Joshua Tibatemwa (Class of 2015): From Mombasa to Rio 2016 | Aga Khan Academies

Joshua Tibatemwa (Class of 2015): From Mombasa to Rio 2016

Ernest Hemingway once said, “There is nothing noble in being superior to your fellow man; true nobility lies in being superior to your former self.” It was this quote that Joshua Tibatemwa Ekirikubinza used in his speech when graduating from the Aga Khan Academy in Mombasa in 2015. And it seems that he has taken those words to heart even outside of his academic pursuits. Selected to be part of the Ugandan Olympic team, Joshua competed in the 2016 Rio Olympics as a swimmer; his time at the Academy helped him achieve this lofty goal:
“The Academy taught me that difficulty is not necessarily a bad thing. Difficult tasks and challenges teach you how to focus yourself and be efficient in what you do. I needed that.”
The Academies pride themselves on providing its students with a diverse and well-rounded education, attempting to instil a passion not only for academic success, but excellence in community service, athletics and the arts as well. Joshua’s journey is a testament to this balanced approach:
“The Academy taught me how to balance several things at once, which is of the utmost importance in university. No one pushes you to do things in university so you must be proactive if you want to make the most of the experience, and the Academy definitely taught me to be proactive […] the Academy grew me as a person, not just academically.”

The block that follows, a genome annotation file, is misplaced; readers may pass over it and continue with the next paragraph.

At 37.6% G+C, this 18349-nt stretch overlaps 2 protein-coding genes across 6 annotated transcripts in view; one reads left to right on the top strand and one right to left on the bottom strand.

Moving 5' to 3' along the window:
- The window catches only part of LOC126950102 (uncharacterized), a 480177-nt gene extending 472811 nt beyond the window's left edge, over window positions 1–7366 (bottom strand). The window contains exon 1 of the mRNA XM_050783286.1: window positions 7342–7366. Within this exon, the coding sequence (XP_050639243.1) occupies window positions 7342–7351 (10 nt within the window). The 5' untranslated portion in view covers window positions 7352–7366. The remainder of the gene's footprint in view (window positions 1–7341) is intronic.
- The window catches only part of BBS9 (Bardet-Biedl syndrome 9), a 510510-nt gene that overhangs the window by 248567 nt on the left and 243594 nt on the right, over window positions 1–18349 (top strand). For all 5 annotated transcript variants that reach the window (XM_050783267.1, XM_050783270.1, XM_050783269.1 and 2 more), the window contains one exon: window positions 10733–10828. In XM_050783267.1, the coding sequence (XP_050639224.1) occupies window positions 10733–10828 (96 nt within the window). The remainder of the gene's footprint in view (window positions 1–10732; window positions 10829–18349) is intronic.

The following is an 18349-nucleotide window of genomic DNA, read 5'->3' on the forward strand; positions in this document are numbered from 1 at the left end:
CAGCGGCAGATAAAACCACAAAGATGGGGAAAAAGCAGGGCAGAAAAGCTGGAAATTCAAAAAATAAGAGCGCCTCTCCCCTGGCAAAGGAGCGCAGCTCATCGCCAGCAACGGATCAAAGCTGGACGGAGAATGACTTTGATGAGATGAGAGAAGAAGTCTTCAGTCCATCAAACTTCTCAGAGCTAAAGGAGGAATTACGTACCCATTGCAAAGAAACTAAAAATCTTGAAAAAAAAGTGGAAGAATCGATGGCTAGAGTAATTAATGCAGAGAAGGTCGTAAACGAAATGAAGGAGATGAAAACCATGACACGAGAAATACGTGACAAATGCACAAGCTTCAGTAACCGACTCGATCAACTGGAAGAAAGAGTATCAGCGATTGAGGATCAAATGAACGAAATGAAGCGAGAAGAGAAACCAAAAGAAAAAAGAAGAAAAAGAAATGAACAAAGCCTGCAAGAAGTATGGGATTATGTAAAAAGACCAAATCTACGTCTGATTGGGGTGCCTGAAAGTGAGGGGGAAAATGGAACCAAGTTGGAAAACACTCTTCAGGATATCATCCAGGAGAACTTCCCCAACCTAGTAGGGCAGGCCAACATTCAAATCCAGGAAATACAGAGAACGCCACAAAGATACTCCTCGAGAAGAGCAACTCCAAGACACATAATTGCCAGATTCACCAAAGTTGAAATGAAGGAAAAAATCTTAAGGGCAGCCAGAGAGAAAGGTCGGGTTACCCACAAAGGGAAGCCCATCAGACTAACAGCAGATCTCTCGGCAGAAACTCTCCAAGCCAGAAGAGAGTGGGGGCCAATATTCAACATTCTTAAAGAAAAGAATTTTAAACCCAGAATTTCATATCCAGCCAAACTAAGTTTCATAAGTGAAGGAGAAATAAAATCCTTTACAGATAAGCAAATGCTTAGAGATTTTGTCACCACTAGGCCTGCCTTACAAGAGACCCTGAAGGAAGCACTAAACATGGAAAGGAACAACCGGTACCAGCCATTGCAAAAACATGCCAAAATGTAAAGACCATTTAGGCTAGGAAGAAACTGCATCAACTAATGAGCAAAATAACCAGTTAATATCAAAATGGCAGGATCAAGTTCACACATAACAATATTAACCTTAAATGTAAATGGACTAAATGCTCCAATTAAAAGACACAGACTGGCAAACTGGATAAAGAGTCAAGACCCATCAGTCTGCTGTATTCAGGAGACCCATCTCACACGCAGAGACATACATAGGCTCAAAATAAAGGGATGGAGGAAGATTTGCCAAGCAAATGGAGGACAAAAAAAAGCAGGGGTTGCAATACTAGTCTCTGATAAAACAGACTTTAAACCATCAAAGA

Joshua’s ability to find academic and athletic success at the Academy in Mombasa allowed him to pursue even bigger challenges, like competing at the Rio Olympics, a feat made even more memorable when he was asked to be Uganda’s flag bearer at the Opening Ceremonies: 
“The opportunity to bear my country’s flag on such a momentous occasion [was the most memorable]; I can honestly say I never expected to do something like that.” 
Beyond his Olympic aspirations, Joshua is currently studying computer science and economics at Grinnell College in Iowa, USA. He plans to attend graduate school and eventually settle in Uganda in order to focus on creating a more holistic approach to education in his homeland. 
“If I want things back home to change, I have to work to be the change. There is no point in going abroad and becoming successful and neglecting the positive change you could make back home. Therefore, I would dedicate my resources to developing a new curriculum that pays attention to academics but also pays attention to other often ignored aspects of life such as cultural interactions, sports, tolerance of people different from you, etc.”
For Joshua, his academic and athletics pursuits have taught him valuable lessons in maintaining balance, while overcoming challenges. To those beginning their own journeys, he would offer these words:
“Do not dwell too much on your failures. They are an inherent part of life. [And] do not attempt to handle too many things at once. Depth is better than breadth in certain circumstances.”
By Uzma Rajan